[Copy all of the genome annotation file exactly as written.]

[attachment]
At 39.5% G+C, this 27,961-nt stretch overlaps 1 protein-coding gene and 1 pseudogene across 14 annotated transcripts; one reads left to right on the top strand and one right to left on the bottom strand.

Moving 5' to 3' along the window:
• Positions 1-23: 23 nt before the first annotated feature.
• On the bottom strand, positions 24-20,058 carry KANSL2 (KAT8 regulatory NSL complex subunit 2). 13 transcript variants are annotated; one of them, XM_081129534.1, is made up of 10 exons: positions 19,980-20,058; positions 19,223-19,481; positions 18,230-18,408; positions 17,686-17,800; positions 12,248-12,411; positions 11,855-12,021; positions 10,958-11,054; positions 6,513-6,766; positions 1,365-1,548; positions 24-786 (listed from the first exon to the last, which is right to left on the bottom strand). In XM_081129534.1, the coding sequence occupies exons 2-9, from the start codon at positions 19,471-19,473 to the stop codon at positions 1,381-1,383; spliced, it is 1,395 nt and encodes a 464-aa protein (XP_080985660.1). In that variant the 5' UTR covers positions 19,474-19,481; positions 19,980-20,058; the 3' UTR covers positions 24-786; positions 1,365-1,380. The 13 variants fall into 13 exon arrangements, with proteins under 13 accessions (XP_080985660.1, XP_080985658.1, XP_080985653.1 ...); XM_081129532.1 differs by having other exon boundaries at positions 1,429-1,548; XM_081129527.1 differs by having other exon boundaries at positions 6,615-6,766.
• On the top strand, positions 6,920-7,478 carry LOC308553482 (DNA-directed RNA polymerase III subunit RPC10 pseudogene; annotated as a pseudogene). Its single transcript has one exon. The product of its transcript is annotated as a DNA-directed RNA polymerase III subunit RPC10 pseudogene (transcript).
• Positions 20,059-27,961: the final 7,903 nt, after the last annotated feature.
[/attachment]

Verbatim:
At 39.5% G+C, this 27,961-nt stretch overlaps 1 protein-coding gene and 1 pseudogene across 14 annotated transcripts; one reads left to right on the top strand and one right to left on the bottom strand.

Moving 5' to 3' along the window:
• Positions 1-23: 23 nt before the first annotated feature.
• On the bottom strand, positions 24-20,058 carry KANSL2 (KAT8 regulatory NSL complex subunit 2). 13 transcript variants are annotated; one of them, XM_081129534.1, is made up of 10 exons: positions 19,980-20,058; positions 19,223-19,481; positions 18,230-18,408; positions 17,686-17,800; positions 12,248-12,411; positions 11,855-12,021; positions 10,958-11,054; positions 6,513-6,766; positions 1,365-1,548; positions 24-786 (listed from the first exon to the last, which is right to left on the bottom strand). In XM_081129534.1, the coding sequence occupies exons 2-9, from the start codon at positions 19,471-19,473 to the stop codon at positions 1,381-1,383; spliced, it is 1,395 nt and encodes a 464-aa protein (XP_080985660.1). In that variant the 5' UTR covers positions 19,474-19,481; positions 19,980-20,058; the 3' UTR covers positions 24-786; positions 1,365-1,380. The 13 variants fall into 13 exon arrangements, with proteins under 13 accessions (XP_080985660.1, XP_080985658.1, XP_080985653.1 ...); XM_081129532.1 differs by having other exon boundaries at positions 1,429-1,548; XM_081129527.1 differs by having other exon boundaries at positions 6,615-6,766.
• On the top strand, positions 6,920-7,478 carry LOC308553482 (DNA-directed RNA polymerase III subunit RPC10 pseudogene; annotated as a pseudogene). Its single transcript has one exon. The product of its transcript is annotated as a DNA-directed RNA polymerase III subunit RPC10 pseudogene (transcript).
• Positions 20,059-27,961: the final 7,903 nt, after the last annotated feature.